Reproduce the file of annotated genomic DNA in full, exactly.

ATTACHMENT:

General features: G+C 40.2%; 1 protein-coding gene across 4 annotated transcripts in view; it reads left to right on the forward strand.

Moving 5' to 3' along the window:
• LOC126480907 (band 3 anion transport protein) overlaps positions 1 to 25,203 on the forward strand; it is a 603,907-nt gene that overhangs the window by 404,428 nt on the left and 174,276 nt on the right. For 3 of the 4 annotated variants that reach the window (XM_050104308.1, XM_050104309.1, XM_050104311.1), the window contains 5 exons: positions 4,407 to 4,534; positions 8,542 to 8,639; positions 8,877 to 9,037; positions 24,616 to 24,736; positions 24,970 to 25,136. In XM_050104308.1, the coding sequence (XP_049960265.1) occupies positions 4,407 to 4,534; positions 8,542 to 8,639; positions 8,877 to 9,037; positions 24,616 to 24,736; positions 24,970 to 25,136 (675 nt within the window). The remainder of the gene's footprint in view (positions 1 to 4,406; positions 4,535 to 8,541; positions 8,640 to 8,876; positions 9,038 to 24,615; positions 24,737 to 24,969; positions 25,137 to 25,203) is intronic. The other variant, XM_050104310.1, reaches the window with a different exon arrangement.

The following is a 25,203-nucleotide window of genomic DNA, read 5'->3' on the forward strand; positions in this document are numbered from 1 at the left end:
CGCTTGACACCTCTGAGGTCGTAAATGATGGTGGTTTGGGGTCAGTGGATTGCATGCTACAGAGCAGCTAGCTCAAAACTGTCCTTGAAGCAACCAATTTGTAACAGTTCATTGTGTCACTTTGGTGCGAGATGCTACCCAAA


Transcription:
General features: G+C 40.2%; 1 protein-coding gene across 4 annotated transcripts in view; it reads left to right on the forward strand.

Moving 5' to 3' along the window:
• LOC126480907 (band 3 anion transport protein) overlaps positions 1 to 25,203 on the forward strand; it is a 603,907-nt gene that overhangs the window by 404,428 nt on the left and 174,276 nt on the right. For 3 of the 4 annotated variants that reach the window (XM_050104308.1, XM_050104309.1, XM_050104311.1), the window contains 5 exons: positions 4,407 to 4,534; positions 8,542 to 8,639; positions 8,877 to 9,037; positions 24,616 to 24,736; positions 24,970 to 25,136. In XM_050104308.1, the coding sequence (XP_049960265.1) occupies positions 4,407 to 4,534; positions 8,542 to 8,639; positions 8,877 to 9,037; positions 24,616 to 24,736; positions 24,970 to 25,136 (675 nt within the window). The remainder of the gene's footprint in view (positions 1 to 4,406; positions 4,535 to 8,541; positions 8,640 to 8,876; positions 9,038 to 24,615; positions 24,737 to 24,969; positions 25,137 to 25,203) is intronic. The other variant, XM_050104310.1, reaches the window with a different exon arrangement.

The following is a 25,203-nucleotide window of genomic DNA, read 5'->3' on the forward strand; positions in this document are numbered from 1 at the left end:
CGCTTGACACCTCTGAGGTCGTAAATGATGGTGGTTTGGGGTCAGTGGATTGCATGCTACAGAGCAGCTAGCTCAAAACTGTCCTTGAAGCAACCAATTTGTAACAGTTCATTGTGTCACTTTGGTGCGAGATGCTACCCAAA